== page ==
Analysis pegs US debt service at $800B by 2020

Global Demand for U.S. Financial Assets Slowed in October, Treasury Says – Global demand for U.S. stocks, bonds and other financial assets slowed in October from a month earlier, the Treasury Department reported, as the pace of economic recovery weighed on demand.  Net buying of long-term equities, notes and bonds totaled $27.6 billion during the month compared with net buying of $77.2 billion in September, according to statistics issued today in Washington. Including short-term securities such as stock swaps, foreigners purchased a net $7.5 billion compared with net buying of $80.1 billion the previous month.  The U.S. economic recovery from the deepest recession since the 1930s has lagged behind growth in emerging markets, weighed down by an unemployment rate close to 10 percent and record home foreclosures.
 

Update on Iraqi Oil Production – Time for an update on the progress, or rather lack of it, in Iraqi oil production.  Recall that following decades of neglect, sanctions, and war damage, the Iraqi oil ministry under Hussein al-Shahristani is trying to massively expand production, supposedly to 12mbd within 7 years (though probably Dr al-Shahristani is the only person on the planet who thinks that target will be hit in full).  The graph above shows the latest data from four different sources, together with an average index.  The data are current as of September to November depending on source.  As you can see, there was a small drop in early 2010, and then it’s been roughly flat since then.This interesting UPI story gives some field level detail on what’s going on with the new projects, most of which are only just getting started:

 

Update on Saudi Oil Production – While I’m updating my OPEC spreadsheet, it seems like a good idea to look at Saudi Arabian oil production.  This will be an interesting thing to watch in coming months.  The flow of US economic news has been turning a little more positive recently, and global oil production is increasing again.  In that environment, I would expect oil prices to increase (albeit probably fitfully), and then it becomes a very interesting question at what price Saudi Arabia will restore the production they cut at the onset of the great recession. Looking at the graph above, three out of four data sources claim Saudi production has already started to increase (specifically, the IEA, OPEC, and the EIA, the latter particularly strongly so).  The increase only amounts to a few hundred kbd, and the Saudi’s themselves (via their self reports to JODI), do not say they are increasing production.  Still, I’m inclined to wonder if the beginning of a slow trend to increasing Saudi production has begun.  The highest value of production Saudi Arabia has been able to demonstrate in recent years is 9.5mbd (based on the average index – black line – above).  They are about 1.3mbd below that today. On the other hand, rig counts have continued to drift down through most of 2010, suggesting that Saudi Aramco doesn’t currently anticipate their capacity coming under pressure:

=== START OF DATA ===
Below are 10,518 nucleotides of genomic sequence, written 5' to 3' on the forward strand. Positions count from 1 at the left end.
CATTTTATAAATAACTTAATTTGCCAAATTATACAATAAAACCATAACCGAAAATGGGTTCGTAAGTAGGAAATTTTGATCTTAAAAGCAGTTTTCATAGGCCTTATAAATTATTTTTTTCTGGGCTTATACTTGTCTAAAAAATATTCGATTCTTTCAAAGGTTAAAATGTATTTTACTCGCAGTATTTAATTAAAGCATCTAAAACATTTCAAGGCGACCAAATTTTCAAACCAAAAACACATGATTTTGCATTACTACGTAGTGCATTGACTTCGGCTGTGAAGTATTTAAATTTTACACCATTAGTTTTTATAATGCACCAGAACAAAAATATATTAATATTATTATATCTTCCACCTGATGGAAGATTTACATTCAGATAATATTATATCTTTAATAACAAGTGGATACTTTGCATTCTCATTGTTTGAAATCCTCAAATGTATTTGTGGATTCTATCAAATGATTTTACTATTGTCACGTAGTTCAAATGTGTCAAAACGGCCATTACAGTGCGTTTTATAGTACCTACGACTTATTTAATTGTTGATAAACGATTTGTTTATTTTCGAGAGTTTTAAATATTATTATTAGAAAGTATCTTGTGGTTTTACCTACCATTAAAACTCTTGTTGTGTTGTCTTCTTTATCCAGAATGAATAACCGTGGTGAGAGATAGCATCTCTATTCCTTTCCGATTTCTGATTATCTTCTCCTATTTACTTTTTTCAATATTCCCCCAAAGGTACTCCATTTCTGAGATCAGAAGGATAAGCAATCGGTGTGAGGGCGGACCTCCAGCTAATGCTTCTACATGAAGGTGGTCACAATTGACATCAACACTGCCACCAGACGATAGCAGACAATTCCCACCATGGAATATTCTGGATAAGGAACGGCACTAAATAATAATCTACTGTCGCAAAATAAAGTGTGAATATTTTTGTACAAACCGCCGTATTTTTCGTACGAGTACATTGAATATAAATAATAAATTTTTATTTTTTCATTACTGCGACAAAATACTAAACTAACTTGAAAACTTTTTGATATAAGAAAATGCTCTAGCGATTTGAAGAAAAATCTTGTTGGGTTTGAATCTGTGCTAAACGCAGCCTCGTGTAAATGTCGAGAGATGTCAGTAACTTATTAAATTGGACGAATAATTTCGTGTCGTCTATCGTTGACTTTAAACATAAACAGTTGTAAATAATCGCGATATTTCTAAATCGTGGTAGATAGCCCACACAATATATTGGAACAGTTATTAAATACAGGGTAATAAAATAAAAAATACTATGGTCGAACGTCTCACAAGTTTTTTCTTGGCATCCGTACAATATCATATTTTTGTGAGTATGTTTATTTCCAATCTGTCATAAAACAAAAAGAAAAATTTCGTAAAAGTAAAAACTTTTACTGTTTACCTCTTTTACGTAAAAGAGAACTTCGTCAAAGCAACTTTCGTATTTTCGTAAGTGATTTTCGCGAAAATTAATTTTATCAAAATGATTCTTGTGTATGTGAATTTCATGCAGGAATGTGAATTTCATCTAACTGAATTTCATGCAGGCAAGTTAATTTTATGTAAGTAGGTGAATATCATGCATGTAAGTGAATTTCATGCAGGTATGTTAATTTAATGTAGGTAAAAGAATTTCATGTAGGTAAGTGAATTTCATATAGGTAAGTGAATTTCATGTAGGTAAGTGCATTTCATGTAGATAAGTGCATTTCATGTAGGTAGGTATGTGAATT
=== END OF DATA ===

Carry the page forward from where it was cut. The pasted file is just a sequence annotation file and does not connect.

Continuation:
The 99ers — Our National Shame – The historic tax cut compromise ensures that those forces tearing American society apart will become even more entrenched. Among these trends, one that doesn’t get much attention is a key new industry here in the United States: we are "manufacturing" poor people like there’s no tomorrow. And for these newly poor citizens, the so-called 99ers whose unemployment benefits have expired or will soon, there may not be a tomorrow. Obama’s "compromise" does not extend "Tier 5" benefits, which means those who have exhausted their 99 weeks of unemployment insurance are screwed.. Calculated Risk recently posted a chart you should take a look at. He also quoted a 99er in Oregon who’s about to lose his benefits. "This is just as scary as people lobbing mortars over your head at 2 o’clock in the morning."   —James Mitchell, a 64-year-old Vietnam veteran who lost his job in early 2009 and is about to exhaust his unemployment benefits.And like all poor people, the 99ers will soon be forgotten. But at least no one can claim that America doesn’t "manufacture" things anymore. Poor people are our biggest product.

More and More Senior Citizens Filing For Bankruptcy – Some people were feeling like the golden years were being tainted because many senior citizens were declaring bankruptcy in retirement.   Those, 65 and older, became the fastest-growing group facing severe debt problems.  69-year-old Suzanne Ballard, of La Quinta, said finding money to support herself in the economy is really tough.  "I see the end of the money coming.  It’s just like you can’t get ahead.  Your hole digs a little deeper all the time," Ballard said.   While Ballard did not resort to bankruptcy, some of her friends did. "It’s destroyed them.  They lost everything they had.  They had no credit," Ballard said.   A University of Michigan Law School study found that those 65 and older were the fastest-growing group filing for bankruptcy

Florida’s Budget Hole Now at Least $3.5 Billion – Florida’s budget shortfall hit at least $3.5 billion Tuesday as analysts dialed-back the state’s revenue forecast, saying sluggish tax collections and a still-faltering economy are complicating the balancing act facing Gov.-elect Rick Scott and legislators. This year’s collections shrunk by $585.7 million, while next year’s forecast was trimmed by $612.2 million, with sales-tax and corporate income tax declines leading the retreat. Reserves are available to patch this year’s reduction, although once they do, the state’s rainy day fund will dwindle to a meager $249 million at mid-budget year.